When I was a copy editor in college, I learned a lot of lessons publically. My first day in the seat of head copy lady, the university president’s name was spelled three different ways. Three. It was my first experience running a team, and I assumed that writers, let alone copy editors, had done their jobs. By the end of my 2 am shift, I wasn’t checking much for spelling so much as I was writing headlines and making sure stories weren’t cut off mid-sentence. This ignorance on my part led to several emails, public jokes, and a level of embarrassment that, seven years later, I’m still not quite past. I should have known better.
That, of course, was the worst mistake, but there were plenty of others. Like the time we printed “remberance” in a headline. Or when I had a writer essentially copy and paste an ad as a unique story. When I learned to use hyphens are used for compound adjectives, and the time I misused “every day” when the pair should have been shoved together as “everyday.” Sure, that error isn’t very dramatic, but it’s one I still remember making.
With this job, mistakes, even the small ones, were pointed out by our faculty member and marked up in red pen for the entire staff to see. It was like a hot bout of staring eyes every single day. I dreaded it, yet thrived on the feedback; it’s how I learned so much so quickly.
It’s also why I take faux pas – or flat-out errors – so personally. I was outed, so why aren’t others’ errors, too? In fact, I still make errors, English is just that finicky. But when it’s something very basic, like capitalization or apostrophes, I’m appalled by what people think is correct, or that they didn’t take the time to ask for a second opinion. Sometimes these seemingly small mistakes lead to permanent and lasting consequences. It’s hard to wonder when the red pen is coming, and who else is looking at the markups.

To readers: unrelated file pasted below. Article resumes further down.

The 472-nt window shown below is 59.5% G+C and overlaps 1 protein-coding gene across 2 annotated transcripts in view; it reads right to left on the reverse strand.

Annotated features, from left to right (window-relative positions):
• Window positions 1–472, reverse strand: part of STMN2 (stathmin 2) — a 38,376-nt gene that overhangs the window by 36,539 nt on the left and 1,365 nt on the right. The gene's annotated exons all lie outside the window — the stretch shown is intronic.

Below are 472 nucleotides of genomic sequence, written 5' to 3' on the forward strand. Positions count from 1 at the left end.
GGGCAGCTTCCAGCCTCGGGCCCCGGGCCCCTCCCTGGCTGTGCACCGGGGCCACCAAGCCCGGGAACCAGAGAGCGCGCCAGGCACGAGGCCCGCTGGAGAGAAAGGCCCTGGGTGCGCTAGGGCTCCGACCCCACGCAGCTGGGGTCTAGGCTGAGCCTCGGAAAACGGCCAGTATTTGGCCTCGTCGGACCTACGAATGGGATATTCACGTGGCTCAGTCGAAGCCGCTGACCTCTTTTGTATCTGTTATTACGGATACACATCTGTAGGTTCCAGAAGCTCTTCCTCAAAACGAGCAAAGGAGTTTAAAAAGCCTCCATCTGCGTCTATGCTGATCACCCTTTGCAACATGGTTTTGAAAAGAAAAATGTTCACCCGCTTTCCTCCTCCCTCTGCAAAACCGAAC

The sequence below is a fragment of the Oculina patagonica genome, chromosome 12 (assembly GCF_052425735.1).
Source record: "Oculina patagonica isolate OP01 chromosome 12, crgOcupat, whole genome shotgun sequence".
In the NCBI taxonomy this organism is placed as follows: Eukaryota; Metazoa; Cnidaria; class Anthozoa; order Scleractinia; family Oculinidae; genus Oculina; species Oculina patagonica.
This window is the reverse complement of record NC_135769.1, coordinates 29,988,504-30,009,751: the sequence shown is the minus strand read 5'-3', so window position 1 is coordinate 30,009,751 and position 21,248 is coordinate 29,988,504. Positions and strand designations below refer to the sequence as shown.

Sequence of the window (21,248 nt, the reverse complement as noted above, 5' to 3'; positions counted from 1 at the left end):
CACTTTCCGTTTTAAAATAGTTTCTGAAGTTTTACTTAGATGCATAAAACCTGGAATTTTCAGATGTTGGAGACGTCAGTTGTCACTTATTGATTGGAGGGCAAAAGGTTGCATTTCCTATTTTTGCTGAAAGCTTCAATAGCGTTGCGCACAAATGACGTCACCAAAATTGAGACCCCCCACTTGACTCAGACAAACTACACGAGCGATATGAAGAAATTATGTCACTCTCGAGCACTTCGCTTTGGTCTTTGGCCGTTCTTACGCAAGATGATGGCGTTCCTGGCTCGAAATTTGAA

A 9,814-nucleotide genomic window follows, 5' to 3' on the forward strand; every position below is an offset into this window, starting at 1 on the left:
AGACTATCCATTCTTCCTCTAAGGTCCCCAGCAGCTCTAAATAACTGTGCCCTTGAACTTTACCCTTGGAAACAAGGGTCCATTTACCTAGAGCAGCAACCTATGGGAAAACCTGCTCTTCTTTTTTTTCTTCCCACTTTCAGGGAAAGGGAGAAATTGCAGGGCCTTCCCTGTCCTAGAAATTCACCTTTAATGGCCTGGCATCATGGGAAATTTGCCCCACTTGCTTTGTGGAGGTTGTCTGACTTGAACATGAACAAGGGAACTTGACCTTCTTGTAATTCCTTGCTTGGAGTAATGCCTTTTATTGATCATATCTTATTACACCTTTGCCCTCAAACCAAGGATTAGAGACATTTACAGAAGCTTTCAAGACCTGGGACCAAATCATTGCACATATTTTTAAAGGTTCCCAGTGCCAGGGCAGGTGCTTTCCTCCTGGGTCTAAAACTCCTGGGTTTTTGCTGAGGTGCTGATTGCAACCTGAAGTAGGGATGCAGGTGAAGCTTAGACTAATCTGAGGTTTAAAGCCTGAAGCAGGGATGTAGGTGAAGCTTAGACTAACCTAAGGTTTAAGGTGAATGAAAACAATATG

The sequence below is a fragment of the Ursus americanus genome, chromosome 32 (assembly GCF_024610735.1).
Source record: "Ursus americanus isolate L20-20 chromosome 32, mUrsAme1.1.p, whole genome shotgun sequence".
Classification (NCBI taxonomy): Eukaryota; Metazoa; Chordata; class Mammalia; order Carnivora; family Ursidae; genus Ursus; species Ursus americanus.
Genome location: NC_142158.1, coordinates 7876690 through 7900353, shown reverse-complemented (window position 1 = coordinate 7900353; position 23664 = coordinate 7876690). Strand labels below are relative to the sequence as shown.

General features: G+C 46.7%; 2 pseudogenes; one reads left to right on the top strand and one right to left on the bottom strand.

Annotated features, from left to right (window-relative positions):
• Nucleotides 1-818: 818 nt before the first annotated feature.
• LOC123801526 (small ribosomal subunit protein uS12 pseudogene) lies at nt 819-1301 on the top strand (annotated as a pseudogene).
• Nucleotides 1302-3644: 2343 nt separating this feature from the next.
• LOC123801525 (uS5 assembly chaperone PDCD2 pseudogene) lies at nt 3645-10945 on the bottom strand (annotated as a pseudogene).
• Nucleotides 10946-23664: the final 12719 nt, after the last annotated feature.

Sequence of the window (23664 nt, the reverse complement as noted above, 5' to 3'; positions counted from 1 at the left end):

A few months before I graduated, I was asked by a retired English teacher what my major was. She bowed her head and said, “It will ruin your whole life. Every time you see an error it will make you cringe.” And she is a little bit right – I wouldn’t say my life is “ruined” by bad grammar, but it does take a toll. Besides, the alternative of pointing out the error, which might make me feel better, turns you into a know-it-all-jerk.
At least when I had a professor doing the same it was a learning experience, and I didn’t feel bad about it; the same was being done to me.
Learning grammar is a tough gig, both in understanding, and identifying errors in everyday life (no I don’t mean every day). Proceed at your own risk and good luck out there.